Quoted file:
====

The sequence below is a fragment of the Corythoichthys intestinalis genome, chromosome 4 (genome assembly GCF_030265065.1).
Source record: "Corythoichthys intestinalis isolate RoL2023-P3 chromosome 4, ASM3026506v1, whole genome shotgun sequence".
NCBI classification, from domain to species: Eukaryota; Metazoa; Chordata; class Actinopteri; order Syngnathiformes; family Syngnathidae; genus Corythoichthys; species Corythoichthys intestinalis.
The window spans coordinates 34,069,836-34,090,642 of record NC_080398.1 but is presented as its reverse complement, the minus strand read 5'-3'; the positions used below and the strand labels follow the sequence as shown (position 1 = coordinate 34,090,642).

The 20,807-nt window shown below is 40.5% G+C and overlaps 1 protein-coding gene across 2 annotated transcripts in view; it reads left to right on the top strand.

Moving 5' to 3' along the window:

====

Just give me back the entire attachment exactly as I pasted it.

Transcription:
The sequence below is a fragment of the Corythoichthys intestinalis genome, chromosome 4 (genome assembly GCF_030265065.1).
Source record: "Corythoichthys intestinalis isolate RoL2023-P3 chromosome 4, ASM3026506v1, whole genome shotgun sequence".
NCBI classification, from domain to species: Eukaryota; Metazoa; Chordata; class Actinopteri; order Syngnathiformes; family Syngnathidae; genus Corythoichthys; species Corythoichthys intestinalis.
The window spans coordinates 34,069,836-34,090,642 of record NC_080398.1 but is presented as its reverse complement, the minus strand read 5'-3'; the positions used below and the strand labels follow the sequence as shown (position 1 = coordinate 34,090,642).

The 20,807-nt window shown below is 40.5% G+C and overlaps 1 protein-coding gene across 2 annotated transcripts in view; it reads left to right on the top strand.

Moving 5' to 3' along the window: